Friday, November 16, 2012

Foreign Exchange Considerations Before You Move Abroad

Today's guest post comes courtesy Peter Lavelle at foreign exchange broker Pure FX.

Look after the pennies and the pounds will look after themselves
Moving abroad is fun, but there are practical matters, too.
Photo by Tristan Martin
Are you thinking of moving abroad, perhaps to buy a second home? Then among the many considerations to take into account (including the language difference, finding a job and so on) is the business of transferring money abroad.

After all, if you intend to buy a foreign home, you’ll likely be making regular transfers from a domestic bank account to a foreign one. If, on the other hand, you simply intend to move without buying a place, you may want to transfer enough money to see you alright for the first few weeks, until you’re settled in.

Given all that, what should you be thinking about from a foreign exchange perspective?

What service should you use?

Generally speaking, there are three factors to consider when deciding what service to use to transfer your money abroad. These are: the quality of the service, its security credentials, and the exchange rates on offer.

  1. Service. When you transfer money abroad, you’ll likely be assigned an individual dealer to help you through the process. Given this, it’s important to ask: are you happy with the person you’re talking to? Does it seem like they know what they’re talking about? If not, you may wish to go elsewhere.
  2. Security credentials. Is the service licensed and registered to transfer money abroad? In most countries, there’s a government authority responsible for regulating money transfer services. If your service doesn’t belong to and adhere to its legal requirements, you could be putting your money at risk.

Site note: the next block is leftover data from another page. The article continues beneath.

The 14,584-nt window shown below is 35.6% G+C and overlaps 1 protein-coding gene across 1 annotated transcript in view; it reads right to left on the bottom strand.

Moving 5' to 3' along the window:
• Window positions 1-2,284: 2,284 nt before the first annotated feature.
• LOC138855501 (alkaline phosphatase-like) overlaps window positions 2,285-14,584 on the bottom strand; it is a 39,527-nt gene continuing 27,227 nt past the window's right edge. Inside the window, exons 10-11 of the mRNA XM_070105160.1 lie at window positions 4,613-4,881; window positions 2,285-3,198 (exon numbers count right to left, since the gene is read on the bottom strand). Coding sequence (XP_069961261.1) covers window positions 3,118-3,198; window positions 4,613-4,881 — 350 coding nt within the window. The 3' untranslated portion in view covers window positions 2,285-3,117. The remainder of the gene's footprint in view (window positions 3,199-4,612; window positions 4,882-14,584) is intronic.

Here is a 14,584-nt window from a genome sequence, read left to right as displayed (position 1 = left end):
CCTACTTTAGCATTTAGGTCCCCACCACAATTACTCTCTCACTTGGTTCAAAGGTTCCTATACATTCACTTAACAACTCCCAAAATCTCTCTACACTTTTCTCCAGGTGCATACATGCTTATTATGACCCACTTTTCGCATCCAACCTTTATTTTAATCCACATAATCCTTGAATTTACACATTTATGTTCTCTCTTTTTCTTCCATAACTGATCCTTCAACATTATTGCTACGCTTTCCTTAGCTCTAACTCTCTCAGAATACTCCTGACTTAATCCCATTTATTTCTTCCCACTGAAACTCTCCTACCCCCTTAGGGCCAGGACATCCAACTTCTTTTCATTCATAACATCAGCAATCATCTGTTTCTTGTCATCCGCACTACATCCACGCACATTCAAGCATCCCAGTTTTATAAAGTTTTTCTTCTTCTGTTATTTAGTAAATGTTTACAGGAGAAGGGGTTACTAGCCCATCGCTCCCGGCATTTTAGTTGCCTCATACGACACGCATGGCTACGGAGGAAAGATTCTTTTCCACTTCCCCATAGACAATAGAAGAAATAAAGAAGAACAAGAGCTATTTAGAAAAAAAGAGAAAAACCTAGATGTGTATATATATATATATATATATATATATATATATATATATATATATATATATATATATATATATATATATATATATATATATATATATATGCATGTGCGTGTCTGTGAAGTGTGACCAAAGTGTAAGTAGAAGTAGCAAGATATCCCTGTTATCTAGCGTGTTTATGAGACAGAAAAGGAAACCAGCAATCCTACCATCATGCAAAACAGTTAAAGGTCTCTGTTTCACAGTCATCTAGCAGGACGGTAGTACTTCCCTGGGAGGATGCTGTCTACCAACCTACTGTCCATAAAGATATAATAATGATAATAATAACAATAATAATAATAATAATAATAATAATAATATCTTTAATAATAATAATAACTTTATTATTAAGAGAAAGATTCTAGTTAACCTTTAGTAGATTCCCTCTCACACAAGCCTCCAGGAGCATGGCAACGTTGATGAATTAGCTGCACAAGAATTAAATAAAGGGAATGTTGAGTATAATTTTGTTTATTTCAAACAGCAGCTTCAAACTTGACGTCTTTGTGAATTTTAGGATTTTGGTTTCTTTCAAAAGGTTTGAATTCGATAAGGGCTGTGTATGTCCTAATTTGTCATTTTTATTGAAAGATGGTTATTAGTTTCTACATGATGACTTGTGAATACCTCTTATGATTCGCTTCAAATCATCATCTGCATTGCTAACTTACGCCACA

3. Exchange rates. What exchange rate does your service provide? To make sure it’s the best it can be, it’s worth comparing the rates available from different providers. High street banks, for instance, are notorious for providing rates up to 4.0% worse than those from dedicated dealers.
How do you maximise your exchange rate?

Where your exchange rate is concerned, there are two things you should keep in mind. The first, as I’ve already mentioned, is the rate available from your provider. However, you also need to look at what’s happening on the foreign exchange market itself.
  1. Consult Google for the exchange rate. To use Google to find the current exchange rate, just enter the currency codes of the currencies you want to exchange. If that’s US dollars to UK pounds for instance, enter USDGBP. Google will then deliver the latest rate.
  2. Look as far in advance as you can. Once you’ve decided to move abroad, look at transferring your money at the earliest  opportunity. This is because, the more time you give yourself, the more time you have to examine the rates, instead of being stuck with whatever’s available at the last moment.
  3. Set reasonable expectations. If you’ve not looked at the exchange rates in a long time, chances are they’ve changed a lot. However, instead of waiting for them to change back, look at where they’ve been the last three months, and set your expectations based on that. You’re less likely to be disappointed.